13.06.2016 |

Episode #1 of the course Introduction to the Solar System


As a planet, Mercury has made a name for itself in a number of ways. It is the closest planet to the Sun, the smallest planet in the Solar System, and has captivated scientists thanks to its abundant ice water deposits.

Measuring in at just two-fifths the size of Earth with a diameter of 3,031 miles (4,878 km) – approximately the width of the United States – Mercury is the smallest planet in the solar system, but it is also the second densest (after Earth). As one of the four terrestrial planets, scientists believe that Mercury is composed of nearly two-thirds metallic materials and one-third silicon or rock. Its molten core has a high iron content and makes up 42 percent of its mass. This molten core is contained by layers of solid rock that, on the surface of the planet, exhibit a landscape similar to that of Earth’s moon, pocked by crater basins.

Size comparison of Mercury and Earth

Size comparison of Mercury and Earth

Because Mercury is so small and its gravity so weak, the planet is unable to maintain a strong atmosphere around it in the way that Earth maintains its own atmosphere. This sparse atmosphere means that floating celestial debris—such as comets, meteors, and asteroids—don’t burn up as they are pulled into the planet’s orbit and approach the surface. For that reason, Mercury is especially susceptible to collisions, and the surface of the planet is covered in vast plains and deep craters that are wounds left over millions of years. Mercury sports one particularly impressive battle scar that scientists have determined to be the largest impact site in the solar system. It is known as the Caloris Basin and is 800 miles (1,287 km) in diameter.

Perspective view of Caloris Basin – high (red); low (blue)

Perspective view of Caloris Basin – high (red); low (blue)

Mercury’s lack of atmosphere also means that the planet has virtually no weather, clouds, or gusts of wind to kick up dirt on the surface. It does, however, experience extremely sunny days, being the closest planet to the Sun at a distance of just 28.5-43.5 million miles (48.8-70 million km) due to its elliptical orbit. As a result, Mercury receives sunlight that is 6.5 times more intense than that received on the surface of Earth.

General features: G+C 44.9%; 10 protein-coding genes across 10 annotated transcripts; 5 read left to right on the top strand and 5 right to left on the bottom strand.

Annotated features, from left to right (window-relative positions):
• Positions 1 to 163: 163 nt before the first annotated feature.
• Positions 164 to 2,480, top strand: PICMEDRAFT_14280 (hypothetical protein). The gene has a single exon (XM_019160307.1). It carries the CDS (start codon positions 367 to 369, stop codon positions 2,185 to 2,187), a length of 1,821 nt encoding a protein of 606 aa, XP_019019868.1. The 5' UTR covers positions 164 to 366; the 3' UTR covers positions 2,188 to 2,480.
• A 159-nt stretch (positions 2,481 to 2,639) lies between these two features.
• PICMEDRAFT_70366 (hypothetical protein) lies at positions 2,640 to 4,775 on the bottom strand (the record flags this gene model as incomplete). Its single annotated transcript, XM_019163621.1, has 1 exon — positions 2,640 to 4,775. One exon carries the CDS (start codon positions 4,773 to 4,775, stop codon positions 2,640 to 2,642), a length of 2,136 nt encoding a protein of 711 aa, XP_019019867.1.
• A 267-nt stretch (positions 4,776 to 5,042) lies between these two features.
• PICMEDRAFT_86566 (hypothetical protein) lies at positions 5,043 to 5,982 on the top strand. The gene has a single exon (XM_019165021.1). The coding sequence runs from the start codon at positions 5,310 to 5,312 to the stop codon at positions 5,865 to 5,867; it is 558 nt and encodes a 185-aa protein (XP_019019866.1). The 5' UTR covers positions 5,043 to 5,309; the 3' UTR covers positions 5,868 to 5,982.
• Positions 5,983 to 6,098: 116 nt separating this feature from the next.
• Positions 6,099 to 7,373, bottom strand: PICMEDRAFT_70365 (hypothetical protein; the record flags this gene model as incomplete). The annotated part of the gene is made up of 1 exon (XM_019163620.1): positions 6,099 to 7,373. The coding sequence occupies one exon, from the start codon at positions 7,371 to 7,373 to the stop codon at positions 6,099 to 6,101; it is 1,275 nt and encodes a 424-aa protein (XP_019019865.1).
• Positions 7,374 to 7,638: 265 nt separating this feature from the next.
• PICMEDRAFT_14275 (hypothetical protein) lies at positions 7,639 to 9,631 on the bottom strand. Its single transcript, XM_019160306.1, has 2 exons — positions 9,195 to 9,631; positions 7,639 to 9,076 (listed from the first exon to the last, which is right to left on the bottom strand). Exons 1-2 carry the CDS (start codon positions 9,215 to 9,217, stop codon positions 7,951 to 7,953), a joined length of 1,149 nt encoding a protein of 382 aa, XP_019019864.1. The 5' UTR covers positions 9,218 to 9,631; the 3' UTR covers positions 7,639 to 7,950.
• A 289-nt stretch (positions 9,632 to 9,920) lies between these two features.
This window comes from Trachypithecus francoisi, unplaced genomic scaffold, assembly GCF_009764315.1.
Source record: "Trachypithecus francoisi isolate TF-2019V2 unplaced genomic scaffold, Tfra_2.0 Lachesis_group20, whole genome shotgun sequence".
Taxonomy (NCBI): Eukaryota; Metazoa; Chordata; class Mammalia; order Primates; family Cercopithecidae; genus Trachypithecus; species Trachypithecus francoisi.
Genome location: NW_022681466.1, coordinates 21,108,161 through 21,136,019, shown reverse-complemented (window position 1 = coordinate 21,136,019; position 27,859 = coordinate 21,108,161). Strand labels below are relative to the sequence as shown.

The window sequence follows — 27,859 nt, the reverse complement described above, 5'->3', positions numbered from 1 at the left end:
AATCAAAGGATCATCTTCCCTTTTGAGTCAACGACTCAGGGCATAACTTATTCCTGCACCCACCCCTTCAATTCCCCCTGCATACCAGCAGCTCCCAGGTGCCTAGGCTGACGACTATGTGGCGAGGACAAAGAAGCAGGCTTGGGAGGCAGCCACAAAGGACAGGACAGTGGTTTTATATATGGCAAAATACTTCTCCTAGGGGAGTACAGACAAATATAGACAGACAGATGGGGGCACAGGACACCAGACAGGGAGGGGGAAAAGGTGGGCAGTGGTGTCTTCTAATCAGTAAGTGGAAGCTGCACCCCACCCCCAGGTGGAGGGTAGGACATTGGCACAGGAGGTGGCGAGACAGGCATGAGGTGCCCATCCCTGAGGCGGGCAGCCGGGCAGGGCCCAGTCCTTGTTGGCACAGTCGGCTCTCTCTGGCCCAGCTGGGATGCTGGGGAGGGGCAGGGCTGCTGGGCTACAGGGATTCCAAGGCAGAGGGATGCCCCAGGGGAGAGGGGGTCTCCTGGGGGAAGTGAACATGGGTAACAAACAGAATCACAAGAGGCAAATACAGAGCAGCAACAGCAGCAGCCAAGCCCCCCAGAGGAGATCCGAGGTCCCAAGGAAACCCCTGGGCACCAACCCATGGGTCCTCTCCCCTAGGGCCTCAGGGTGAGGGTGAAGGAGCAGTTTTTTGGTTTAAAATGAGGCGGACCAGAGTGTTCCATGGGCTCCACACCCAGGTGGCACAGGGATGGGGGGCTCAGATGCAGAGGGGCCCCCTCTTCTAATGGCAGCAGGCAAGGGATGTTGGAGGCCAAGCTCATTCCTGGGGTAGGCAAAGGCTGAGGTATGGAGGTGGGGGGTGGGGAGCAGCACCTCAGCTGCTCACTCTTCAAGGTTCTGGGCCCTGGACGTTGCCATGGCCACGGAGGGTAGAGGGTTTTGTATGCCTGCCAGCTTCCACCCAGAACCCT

Despite the intense surface heat, radar data suggests that permanently frozen water may be residing in what scientists refer to as shadowed polar craters. Even though water has been found on Mercury, life on the planet is impossible without an atmosphere to protect against other elements.

Water ice (yellow) at Mercury's north polar region

Water ice (yellow) at Mercury’s north polar region

Because Mercury’s orbit is in such close proximity to the Sun, it is more difficult to see than some of the other planets in our solar system. The earliest records of its discovery date back to around 3,000 BC to the time of the Sumerians, and the name Mercury comes from the Roman god believed to be the messenger among the gods and protector of travelers. That’s appropriate, given that when it comes to traveling, Mercury completes its orbit around the Sun every 88 days—faster than any other planet.

Animation of Mercury's and Earth's revolution around the Sun

Animation of Mercury’s and Earth’s revolution around the Sun


Recommended book

“Cosmos” by Carl Sagan


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